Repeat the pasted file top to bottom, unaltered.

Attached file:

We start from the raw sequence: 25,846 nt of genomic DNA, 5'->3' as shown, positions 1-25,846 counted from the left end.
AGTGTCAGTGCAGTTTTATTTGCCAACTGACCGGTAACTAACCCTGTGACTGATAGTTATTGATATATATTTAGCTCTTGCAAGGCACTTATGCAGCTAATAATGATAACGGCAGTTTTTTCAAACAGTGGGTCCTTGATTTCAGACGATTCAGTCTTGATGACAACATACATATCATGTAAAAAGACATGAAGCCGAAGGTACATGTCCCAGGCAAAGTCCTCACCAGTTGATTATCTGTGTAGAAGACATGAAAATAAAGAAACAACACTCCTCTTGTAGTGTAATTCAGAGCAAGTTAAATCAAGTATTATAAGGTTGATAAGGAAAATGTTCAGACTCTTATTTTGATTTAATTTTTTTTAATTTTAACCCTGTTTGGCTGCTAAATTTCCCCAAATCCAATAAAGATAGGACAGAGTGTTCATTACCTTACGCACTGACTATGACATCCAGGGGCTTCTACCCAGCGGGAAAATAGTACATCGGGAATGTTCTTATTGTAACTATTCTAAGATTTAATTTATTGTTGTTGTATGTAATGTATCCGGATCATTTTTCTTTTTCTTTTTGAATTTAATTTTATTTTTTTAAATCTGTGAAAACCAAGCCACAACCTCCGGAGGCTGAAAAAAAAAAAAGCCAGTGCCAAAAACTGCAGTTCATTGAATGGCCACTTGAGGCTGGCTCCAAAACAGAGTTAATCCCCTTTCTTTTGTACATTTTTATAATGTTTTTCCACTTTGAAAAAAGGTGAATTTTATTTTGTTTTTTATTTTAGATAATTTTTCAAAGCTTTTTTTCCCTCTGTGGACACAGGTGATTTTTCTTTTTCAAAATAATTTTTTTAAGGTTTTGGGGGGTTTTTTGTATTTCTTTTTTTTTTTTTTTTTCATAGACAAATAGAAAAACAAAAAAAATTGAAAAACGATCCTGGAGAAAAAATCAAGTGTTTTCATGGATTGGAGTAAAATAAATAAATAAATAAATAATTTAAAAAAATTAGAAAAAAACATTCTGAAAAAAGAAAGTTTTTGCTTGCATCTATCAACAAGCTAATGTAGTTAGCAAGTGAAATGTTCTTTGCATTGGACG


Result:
We start from the raw sequence: 25,846 nt of genomic DNA, 5'->3' as shown, positions 1-25,846 counted from the left end.
AGTGTCAGTGCAGTTTTATTTGCCAACTGACCGGTAACTAACCCTGTGACTGATAGTTATTGATATATATTTAGCTCTTGCAAGGCACTTATGCAGCTAATAATGATAACGGCAGTTTTTTCAAACAGTGGGTCCTTGATTTCAGACGATTCAGTCTTGATGACAACATACATATCATGTAAAAAGACATGAAGCCGAAGGTACATGTCCCAGGCAAAGTCCTCACCAGTTGATTATCTGTGTAGAAGACATGAAAATAAAGAAACAACACTCCTCTTGTAGTGTAATTCAGAGCAAGTTAAATCAAGTATTATAAGGTTGATAAGGAAAATGTTCAGACTCTTATTTTGATTTAATTTTTTTTAATTTTAACCCTGTTTGGCTGCTAAATTTCCCCAAATCCAATAAAGATAGGACAGAGTGTTCATTACCTTACGCACTGACTATGACATCCAGGGGCTTCTACCCAGCGGGAAAATAGTACATCGGGAATGTTCTTATTGTAACTATTCTAAGATTTAATTTATTGTTGTTGTATGTAATGTATCCGGATCATTTTTCTTTTTCTTTTTGAATTTAATTTTATTTTTTTAAATCTGTGAAAACCAAGCCACAACCTCCGGAGGCTGAAAAAAAAAAAAGCCAGTGCCAAAAACTGCAGTTCATTGAATGGCCACTTGAGGCTGGCTCCAAAACAGAGTTAATCCCCTTTCTTTTGTACATTTTTATAATGTTTTTCCACTTTGAAAAAAGGTGAATTTTATTTTGTTTTTTATTTTAGATAATTTTTCAAAGCTTTTTTTCCCTCTGTGGACACAGGTGATTTTTCTTTTTCAAAATAATTTTTTTAAGGTTTTGGGGGGTTTTTTGTATTTCTTTTTTTTTTTTTTTTTCATAGACAAATAGAAAAACAAAAAAAATTGAAAAACGATCCTGGAGAAAAAATCAAGTGTTTTCATGGATTGGAGTAAAATAAATAAATAAATAAATAATTTAAAAAAATTAGAAAAAAACATTCTGAAAAAAGAAAGTTTTTGCTTGCATCTATCAACAAGCTAATGTAGTTAGCAAGTGAAATGTTCTTTGCATTGGACG